Syrian rebels say they are standing by to join a new offensive threatened by Turkey against Kurdish YPG fighters in northern Syria, as Ankara eyes another campaign against a group it views as a threat to national security. – Reuters  

Mark Regev writes: Since the October summit there have been reports of fresh Israeli strikes against enemy targets across the Golan and in the Damascus area. This indicates that the crucial Israeli-Russian understandings reached since 2015 remain operative, and that is without doubt good news for Israel’s pilots flying missions over Syria. – Jerusalem Post  

Danielle Pletka writes: The United States must follow the letter of the law and demand the pipeline through Syria is shut down. Team Biden should recommit US troops to the fight in northern Syria, and reconcile itself to the notion that a) betraying another ally is a bad look; and b) that the battle inside Syria hardly distracts from the larger mission on China. Arab leaders must recognize that Assad will betray them and their interests, much as Iran’s proxies in Lebanon do every single day. – The Dispatch  


Thirty people are facing legal proceedings after Turkish police launched an investigation into the spread of rumours on social media that President Recep Tayyip Erdoğan had died. […]More than 160,000 investigations have been launched and nearly 13,000 people have been convicted for “insulting” the president in the last seven years, according to justice ministry data. – The Guardian 

Turkish authorities are considering whether to deport a Syrian journalist over a humorous video about claims that local people cannot afford to buy bananas while Syrians in the country can, his lawyer said on Thursday. – Reuters  

Commentators in the West believed that Turkey’s President Recep Tayyip Erdoğan blinked when he stepped back from his threat to expel 10 Western ambassadors who had called for the release of Osman Kavala, a Turkish philanthropist. Kavala has been jailed since 2017 following the abortive coup against Erdoğan in 2016, and had been previously accused of fomenting the demonstrations in Gezi Park in 2013.  The European Court of Human Rights had called for Kavala’s release in 2019. Turkey considers his detention lawful. – Middle East Media Research Institute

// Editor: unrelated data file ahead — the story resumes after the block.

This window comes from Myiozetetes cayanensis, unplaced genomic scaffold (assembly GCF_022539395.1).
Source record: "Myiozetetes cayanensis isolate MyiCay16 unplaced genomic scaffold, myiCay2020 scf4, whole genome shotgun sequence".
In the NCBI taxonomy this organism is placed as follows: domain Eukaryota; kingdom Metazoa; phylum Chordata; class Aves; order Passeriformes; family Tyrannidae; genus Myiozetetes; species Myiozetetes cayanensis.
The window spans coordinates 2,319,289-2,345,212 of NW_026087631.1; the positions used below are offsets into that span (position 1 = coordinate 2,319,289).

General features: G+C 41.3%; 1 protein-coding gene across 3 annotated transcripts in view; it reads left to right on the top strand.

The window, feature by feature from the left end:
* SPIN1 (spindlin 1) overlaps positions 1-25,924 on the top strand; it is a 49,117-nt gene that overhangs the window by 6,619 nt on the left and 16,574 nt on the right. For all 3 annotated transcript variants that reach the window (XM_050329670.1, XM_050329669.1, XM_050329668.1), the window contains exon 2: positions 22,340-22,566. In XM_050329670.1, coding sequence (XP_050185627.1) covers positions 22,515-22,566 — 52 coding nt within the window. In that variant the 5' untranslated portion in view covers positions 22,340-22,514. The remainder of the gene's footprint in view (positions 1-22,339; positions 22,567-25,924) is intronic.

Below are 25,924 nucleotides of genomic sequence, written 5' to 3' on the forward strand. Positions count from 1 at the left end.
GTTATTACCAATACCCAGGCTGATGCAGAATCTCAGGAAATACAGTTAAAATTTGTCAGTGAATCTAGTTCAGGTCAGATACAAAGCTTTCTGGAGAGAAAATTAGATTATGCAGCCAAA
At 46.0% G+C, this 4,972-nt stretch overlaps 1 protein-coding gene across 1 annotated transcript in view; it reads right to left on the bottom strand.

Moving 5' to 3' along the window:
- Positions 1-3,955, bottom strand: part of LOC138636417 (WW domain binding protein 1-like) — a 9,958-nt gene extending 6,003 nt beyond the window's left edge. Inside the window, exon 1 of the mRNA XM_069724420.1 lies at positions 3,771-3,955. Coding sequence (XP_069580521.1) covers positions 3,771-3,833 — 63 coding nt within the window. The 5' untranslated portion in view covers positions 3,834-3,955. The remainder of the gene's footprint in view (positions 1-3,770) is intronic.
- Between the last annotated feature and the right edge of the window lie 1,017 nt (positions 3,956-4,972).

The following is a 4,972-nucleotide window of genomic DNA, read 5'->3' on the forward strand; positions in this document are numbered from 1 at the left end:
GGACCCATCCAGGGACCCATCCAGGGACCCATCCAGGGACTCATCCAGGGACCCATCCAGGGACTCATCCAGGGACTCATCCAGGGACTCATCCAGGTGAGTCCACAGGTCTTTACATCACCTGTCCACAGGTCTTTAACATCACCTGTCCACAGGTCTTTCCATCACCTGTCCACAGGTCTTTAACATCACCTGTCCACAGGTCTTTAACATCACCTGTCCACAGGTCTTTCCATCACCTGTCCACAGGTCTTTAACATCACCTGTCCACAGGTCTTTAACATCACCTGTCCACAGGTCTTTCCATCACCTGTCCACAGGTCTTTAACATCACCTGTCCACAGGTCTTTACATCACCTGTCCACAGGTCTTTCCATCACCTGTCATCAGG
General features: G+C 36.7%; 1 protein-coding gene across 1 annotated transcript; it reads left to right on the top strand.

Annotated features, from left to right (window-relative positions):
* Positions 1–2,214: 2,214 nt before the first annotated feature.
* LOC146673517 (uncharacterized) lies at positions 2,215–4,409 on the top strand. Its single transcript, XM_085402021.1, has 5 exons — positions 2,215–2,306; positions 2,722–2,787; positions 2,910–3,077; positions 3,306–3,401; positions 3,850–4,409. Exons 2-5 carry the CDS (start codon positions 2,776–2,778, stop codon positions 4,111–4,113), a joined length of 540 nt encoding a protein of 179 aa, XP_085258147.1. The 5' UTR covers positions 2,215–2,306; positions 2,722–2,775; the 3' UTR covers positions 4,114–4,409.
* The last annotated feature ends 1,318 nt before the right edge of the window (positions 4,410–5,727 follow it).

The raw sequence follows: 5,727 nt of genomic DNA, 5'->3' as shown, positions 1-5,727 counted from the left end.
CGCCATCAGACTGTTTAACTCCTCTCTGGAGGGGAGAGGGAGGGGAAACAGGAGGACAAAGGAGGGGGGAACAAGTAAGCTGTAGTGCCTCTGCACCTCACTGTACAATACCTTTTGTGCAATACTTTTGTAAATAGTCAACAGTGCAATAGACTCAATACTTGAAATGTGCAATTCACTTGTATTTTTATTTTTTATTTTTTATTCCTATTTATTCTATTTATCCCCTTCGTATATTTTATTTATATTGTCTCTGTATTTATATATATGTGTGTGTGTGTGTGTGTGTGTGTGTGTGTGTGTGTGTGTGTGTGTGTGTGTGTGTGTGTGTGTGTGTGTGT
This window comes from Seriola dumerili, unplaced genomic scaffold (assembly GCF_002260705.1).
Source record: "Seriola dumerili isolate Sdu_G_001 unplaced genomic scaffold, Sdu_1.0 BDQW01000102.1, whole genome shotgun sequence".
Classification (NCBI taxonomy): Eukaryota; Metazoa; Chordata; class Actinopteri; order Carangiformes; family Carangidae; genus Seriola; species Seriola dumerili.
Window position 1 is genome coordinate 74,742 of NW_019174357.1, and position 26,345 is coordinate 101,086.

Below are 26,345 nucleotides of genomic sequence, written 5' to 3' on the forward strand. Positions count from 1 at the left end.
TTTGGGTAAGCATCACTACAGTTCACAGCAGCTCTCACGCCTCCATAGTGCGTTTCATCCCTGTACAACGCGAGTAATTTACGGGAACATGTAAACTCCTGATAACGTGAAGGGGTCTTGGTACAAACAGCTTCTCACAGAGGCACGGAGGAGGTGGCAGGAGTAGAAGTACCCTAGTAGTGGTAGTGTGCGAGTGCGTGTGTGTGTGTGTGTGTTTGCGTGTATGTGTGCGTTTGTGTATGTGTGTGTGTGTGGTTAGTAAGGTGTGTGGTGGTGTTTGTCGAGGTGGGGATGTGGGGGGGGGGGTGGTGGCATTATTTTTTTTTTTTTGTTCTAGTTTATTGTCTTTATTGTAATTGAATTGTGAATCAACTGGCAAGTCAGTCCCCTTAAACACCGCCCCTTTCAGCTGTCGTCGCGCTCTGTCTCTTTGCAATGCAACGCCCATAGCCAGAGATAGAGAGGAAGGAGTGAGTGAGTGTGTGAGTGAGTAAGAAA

As the IDF’s large-scale Home Front Command and National Emergency Authority (RAHEL) drill simulating a large-scale conflict with Iran and the Lebanese Hezbollah terrorist group comes to a close, officers warn that both citizens and soldiers need to be ready for any type of emergency to hit the home front. – Jerusalem Post  

Cyprus signed a deal Thursday for Israel’s military to build an electronic surveillance system to monitor activity along the UN-patrolled Green Line across the divided Mediterranean island. – Agence France-Presse  

It’s been 30 years since the IDF began to use a once-secret missile that has now been sold to dozens of countries around the world and, according to foreign reports, used by the Israeli military against Iranian targets in Syria. – Jerusalem Post  

Palestinian Authority President Mahmoud Abbas held a private audience with Pope Francis on Thursday and met with top Vatican officials, who emphasized the importance of resuming peace talks with Israel. – Agence France-Presse  


Lebanon’s Prime Minister Najib Mikati says his country is eager to resolve its diplomatic rift with Gulf countries over the war in Yemen, and urged the minister responsible for the feud to resign. – Bloomberg  

The International Monetary Fund has begun “preparatory” talks with Lebanon on a new aid package after receiving an official request from Beirut, says an IMF spokesman. – Agence France-Presse  

Lebanon’s tourism minister unveiled a new slogan for the crisis-swept country on Thursday that aimed to portray the precarity of life there as a point of pride, roughly translating to “I love you in your madness”. Lebanon is suffering a financial and economic meltdown which the World Bank has labelled as one of the deepest depressions of modern history, compounded by the COVID-19 pandemic and a massive explosion at Beirut’s port that destroyed large parts of the city and killed more than 215 people. – Reuters